Nature Notes: Observations from The Uplands Center’s Environmental Director
With winter in our rear-view mirror and plants bursting to life all around us, our bodies instinctively crave fresh nutrients from the ground. Garden produce has yet to fully appear at The Uplands, but the woods are brimming with edible plants that can scratch our nutritional itch.
NOTE: When searching for these wild edibles, please follow the basic rules of foraging:
-Be sure of identification! Research any toxic lookalikes, cross reference multiple field guides, and bring a seasoned forager with you whenever possible.
-Be aware of the source the plants come from. Roadside plants will acquire more toxins from car pollution than wild populations.
-Harvest sustainably. Take only what you need, and get permission if you are on private land. Never take more than 1/3 off of a plant, and bear in mind the size of the population. Research the conservation status of the plant if you’re unsure.
Also known as wild onion, ramps are incredibly popular among foodies and foragers alike. Their characteristic “oniony-garlicky” taste can add a burst of flavor to any meal. They tend to grow on the forest floor below hardwoods such as maples, beeches, and birches. Ramps are easily identifiable with 2-3 long, bright green leaves, a reddish white stem, and a pungent onion smell. Ramps have been growing in popularity and some wild populations have been decimated by over-harvesting. To help conserve these tasty plants, it’s best to only harvest the leaves, leaving the bulb in the ground. Those who frequent The Uplands Center’s “Wellness Walk” have likely seen the large patch of ramps along the latter half of the trail.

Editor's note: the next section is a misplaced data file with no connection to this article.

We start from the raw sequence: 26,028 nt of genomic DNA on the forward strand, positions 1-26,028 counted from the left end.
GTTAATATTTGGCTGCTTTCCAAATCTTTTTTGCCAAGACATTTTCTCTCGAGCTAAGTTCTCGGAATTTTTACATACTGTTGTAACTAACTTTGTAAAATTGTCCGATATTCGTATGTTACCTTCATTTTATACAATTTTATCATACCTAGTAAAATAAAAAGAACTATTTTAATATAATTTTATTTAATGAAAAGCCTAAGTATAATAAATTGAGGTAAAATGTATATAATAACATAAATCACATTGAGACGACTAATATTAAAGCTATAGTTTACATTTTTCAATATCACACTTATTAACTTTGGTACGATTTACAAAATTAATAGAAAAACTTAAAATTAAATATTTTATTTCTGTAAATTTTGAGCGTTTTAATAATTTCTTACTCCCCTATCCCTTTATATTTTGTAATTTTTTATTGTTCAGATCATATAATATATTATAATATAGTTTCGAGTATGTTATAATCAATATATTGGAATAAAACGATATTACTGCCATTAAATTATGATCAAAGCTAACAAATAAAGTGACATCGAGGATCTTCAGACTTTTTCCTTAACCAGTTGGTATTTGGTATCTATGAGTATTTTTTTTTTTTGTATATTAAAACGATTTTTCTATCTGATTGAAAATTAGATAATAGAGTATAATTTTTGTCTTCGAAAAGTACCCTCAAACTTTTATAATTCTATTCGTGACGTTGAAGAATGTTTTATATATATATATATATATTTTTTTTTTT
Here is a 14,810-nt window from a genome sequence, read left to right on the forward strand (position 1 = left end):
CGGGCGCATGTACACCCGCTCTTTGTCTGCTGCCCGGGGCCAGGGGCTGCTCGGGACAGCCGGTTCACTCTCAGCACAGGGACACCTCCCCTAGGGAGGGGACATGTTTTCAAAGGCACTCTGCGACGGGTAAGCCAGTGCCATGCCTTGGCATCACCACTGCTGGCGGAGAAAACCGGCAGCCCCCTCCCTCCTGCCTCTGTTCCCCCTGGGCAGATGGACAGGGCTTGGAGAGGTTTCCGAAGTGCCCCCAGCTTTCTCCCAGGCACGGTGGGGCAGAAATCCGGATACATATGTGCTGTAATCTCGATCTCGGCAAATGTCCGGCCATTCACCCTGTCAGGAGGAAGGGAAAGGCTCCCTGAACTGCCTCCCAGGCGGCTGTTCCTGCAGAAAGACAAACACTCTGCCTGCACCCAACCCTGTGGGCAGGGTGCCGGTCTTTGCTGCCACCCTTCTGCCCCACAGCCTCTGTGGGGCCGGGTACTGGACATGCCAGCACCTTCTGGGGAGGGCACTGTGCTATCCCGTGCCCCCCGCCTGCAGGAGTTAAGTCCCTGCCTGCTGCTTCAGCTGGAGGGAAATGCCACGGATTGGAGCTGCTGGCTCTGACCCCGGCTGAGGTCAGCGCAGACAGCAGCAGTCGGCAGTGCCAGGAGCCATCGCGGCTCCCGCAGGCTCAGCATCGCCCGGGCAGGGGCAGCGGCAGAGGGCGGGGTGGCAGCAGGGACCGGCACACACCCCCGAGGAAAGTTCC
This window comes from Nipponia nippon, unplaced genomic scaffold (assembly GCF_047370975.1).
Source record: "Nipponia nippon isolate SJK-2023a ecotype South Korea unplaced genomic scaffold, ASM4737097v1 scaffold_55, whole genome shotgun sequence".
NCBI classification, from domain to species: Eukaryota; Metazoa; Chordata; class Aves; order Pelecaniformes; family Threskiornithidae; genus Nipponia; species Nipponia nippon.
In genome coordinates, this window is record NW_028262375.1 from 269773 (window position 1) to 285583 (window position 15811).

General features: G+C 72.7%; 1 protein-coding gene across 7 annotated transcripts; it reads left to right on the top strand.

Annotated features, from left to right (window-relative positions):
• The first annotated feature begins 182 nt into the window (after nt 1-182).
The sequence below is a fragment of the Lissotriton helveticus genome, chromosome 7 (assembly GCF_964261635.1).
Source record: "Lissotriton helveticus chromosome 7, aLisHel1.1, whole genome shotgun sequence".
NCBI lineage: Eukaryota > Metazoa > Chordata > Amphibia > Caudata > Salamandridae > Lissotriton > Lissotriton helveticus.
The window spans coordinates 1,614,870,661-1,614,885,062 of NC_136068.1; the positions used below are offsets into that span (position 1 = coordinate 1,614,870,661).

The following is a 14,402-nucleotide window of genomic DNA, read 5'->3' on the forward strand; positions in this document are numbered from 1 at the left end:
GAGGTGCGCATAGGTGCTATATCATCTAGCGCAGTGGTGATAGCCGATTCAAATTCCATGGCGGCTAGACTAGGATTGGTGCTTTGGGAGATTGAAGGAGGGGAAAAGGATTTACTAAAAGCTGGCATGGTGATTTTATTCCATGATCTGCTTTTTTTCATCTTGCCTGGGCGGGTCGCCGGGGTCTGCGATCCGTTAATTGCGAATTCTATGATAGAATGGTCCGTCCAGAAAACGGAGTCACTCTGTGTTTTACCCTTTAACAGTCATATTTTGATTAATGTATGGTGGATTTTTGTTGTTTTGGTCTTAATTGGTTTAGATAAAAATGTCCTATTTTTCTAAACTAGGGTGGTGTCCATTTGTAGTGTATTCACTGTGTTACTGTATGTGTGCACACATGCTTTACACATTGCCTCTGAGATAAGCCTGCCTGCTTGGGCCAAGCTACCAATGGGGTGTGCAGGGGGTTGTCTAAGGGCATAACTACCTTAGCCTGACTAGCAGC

Gear up with gloves, long pants, and close-toed shoes for this one! With fine hair-like needles along their stems, stinging nettles live up to their name. Some may be surprised that such a prickly plant could be edible, but nettles are delicious – and nutritious! These plants grow about 2-3 feet tall and their leaves are long and narrow with coarsely toothed edges. If you’re unsure about the identification, just rub the hairy stem on your skin. If it causes a painful sting, you’ve got the right plant! Simply steam or boil the nettles to deactivate the stinging hairs, and then add olive oil, salt, and pepper for a delicious side dish. Nettles are particular rich with vitamin A, calcium, and iron. If you’re struggling with seasonal allergies, nettle leaves can be brewed into a tea full of antihistamines.
Considered an aggressive backyard weed by most, dandelions offer an easy way to get wild nutrients after a long winter. Their leaves have deep, jagged edges (which is what prompted the plant’s name, which comes from the french words “dent de lion”, meaning “lion’s teeth”). The leaves are best harvested in early spring before the flower appears. The later you wait to harvest, the more bitter they get. Dandelion greens are great addition to salads, stir fries, or smoothies. Some folks have a hard time digesting these greens, so as with all wild edibles, start by trying just a small amount. Dandelion greens are high in vitamin B, C, E, D, and are an excellent source of iron, calcium, and magnesium – far more nutrient dense than any green you’ll find in a garden or grocery store!
Two parts of the cattail are edible in spring. A simple green stalk (the male part of the plant) grows out of the familiar brown “tail” (the female part). Pluck off the green stalk in early spring before it turns yellow, peel away the outer covering, boil it, cover it in butter, and you’ve got yourself a tasty corn-on-the-cob-like treat! If you’re willing to get a little wet, you can pull the whole cattail out of the water, being sure to grasp at the very base of the plant. Peel off the outer layers of the main stalk until you reveal a whitish shoot at the base. This can be eaten raw and has a taste similar to cucumber. Once it is sautéd or boiled, its taste resembles asparagus. As with all wild edibles, only harvest the full plant if there are plenty of others in the habitat.